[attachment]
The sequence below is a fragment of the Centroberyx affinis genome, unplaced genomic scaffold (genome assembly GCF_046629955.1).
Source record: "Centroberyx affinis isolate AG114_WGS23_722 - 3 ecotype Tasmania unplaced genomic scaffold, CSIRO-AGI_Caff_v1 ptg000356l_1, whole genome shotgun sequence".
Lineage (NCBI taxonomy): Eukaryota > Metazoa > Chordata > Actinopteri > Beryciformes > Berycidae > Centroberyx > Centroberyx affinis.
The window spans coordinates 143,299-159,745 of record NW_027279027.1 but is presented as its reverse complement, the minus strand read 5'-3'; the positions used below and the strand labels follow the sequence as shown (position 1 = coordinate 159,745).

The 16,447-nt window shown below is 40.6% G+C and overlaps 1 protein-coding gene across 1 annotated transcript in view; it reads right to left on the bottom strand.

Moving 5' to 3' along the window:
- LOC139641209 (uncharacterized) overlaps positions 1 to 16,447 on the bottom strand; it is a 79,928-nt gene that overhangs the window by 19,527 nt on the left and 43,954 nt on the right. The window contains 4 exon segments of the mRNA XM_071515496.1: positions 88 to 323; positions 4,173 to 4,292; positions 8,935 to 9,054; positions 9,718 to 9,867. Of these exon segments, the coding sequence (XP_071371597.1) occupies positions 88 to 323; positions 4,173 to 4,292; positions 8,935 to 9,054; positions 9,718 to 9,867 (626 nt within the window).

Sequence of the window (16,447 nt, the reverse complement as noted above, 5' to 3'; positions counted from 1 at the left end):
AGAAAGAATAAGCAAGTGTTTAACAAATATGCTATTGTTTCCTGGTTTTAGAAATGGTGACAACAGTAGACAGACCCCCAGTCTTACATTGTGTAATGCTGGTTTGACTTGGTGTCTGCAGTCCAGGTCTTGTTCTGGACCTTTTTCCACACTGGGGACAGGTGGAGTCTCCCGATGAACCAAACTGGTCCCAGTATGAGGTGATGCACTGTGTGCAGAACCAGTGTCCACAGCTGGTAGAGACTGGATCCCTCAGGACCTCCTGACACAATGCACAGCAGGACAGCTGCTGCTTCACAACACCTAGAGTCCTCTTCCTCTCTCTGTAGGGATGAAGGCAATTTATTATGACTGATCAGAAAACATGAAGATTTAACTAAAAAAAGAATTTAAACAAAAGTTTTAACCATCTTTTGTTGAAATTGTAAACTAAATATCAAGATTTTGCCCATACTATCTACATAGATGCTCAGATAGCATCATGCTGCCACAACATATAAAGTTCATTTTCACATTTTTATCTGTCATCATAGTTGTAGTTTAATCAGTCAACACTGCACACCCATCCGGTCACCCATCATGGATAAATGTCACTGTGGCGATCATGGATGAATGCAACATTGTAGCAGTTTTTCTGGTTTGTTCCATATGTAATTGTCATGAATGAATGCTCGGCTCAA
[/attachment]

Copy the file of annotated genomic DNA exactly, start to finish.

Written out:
The sequence below is a fragment of the Centroberyx affinis genome, unplaced genomic scaffold (genome assembly GCF_046629955.1).
Source record: "Centroberyx affinis isolate AG114_WGS23_722 - 3 ecotype Tasmania unplaced genomic scaffold, CSIRO-AGI_Caff_v1 ptg000356l_1, whole genome shotgun sequence".
Lineage (NCBI taxonomy): Eukaryota > Metazoa > Chordata > Actinopteri > Beryciformes > Berycidae > Centroberyx > Centroberyx affinis.
The window spans coordinates 143,299-159,745 of record NW_027279027.1 but is presented as its reverse complement, the minus strand read 5'-3'; the positions used below and the strand labels follow the sequence as shown (position 1 = coordinate 159,745).

The 16,447-nt window shown below is 40.6% G+C and overlaps 1 protein-coding gene across 1 annotated transcript in view; it reads right to left on the bottom strand.

Moving 5' to 3' along the window:
- LOC139641209 (uncharacterized) overlaps positions 1 to 16,447 on the bottom strand; it is a 79,928-nt gene that overhangs the window by 19,527 nt on the left and 43,954 nt on the right. The window contains 4 exon segments of the mRNA XM_071515496.1: positions 88 to 323; positions 4,173 to 4,292; positions 8,935 to 9,054; positions 9,718 to 9,867. Of these exon segments, the coding sequence (XP_071371597.1) occupies positions 88 to 323; positions 4,173 to 4,292; positions 8,935 to 9,054; positions 9,718 to 9,867 (626 nt within the window).

Sequence of the window (16,447 nt, the reverse complement as noted above, 5' to 3'; positions counted from 1 at the left end):
AGAAAGAATAAGCAAGTGTTTAACAAATATGCTATTGTTTCCTGGTTTTAGAAATGGTGACAACAGTAGACAGACCCCCAGTCTTACATTGTGTAATGCTGGTTTGACTTGGTGTCTGCAGTCCAGGTCTTGTTCTGGACCTTTTTCCACACTGGGGACAGGTGGAGTCTCCCGATGAACCAAACTGGTCCCAGTATGAGGTGATGCACTGTGTGCAGAACCAGTGTCCACAGCTGGTAGAGACTGGATCCCTCAGGACCTCCTGACACAATGCACAGCAGGACAGCTGCTGCTTCACAACACCTAGAGTCCTCTTCCTCTCTCTGTAGGGATGAAGGCAATTTATTATGACTGATCAGAAAACATGAAGATTTAACTAAAAAAAGAATTTAAACAAAAGTTTTAACCATCTTTTGTTGAAATTGTAAACTAAATATCAAGATTTTGCCCATACTATCTACATAGATGCTCAGATAGCATCATGCTGCCACAACATATAAAGTTCATTTTCACATTTTTATCTGTCATCATAGTTGTAGTTTAATCAGTCAACACTGCACACCCATCCGGTCACCCATCATGGATAAATGTCACTGTGGCGATCATGGATGAATGCAACATTGTAGCAGTTTTTCTGGTTTGTTCCATATGTAATTGTCATGAATGAATGCTCGGCTCAA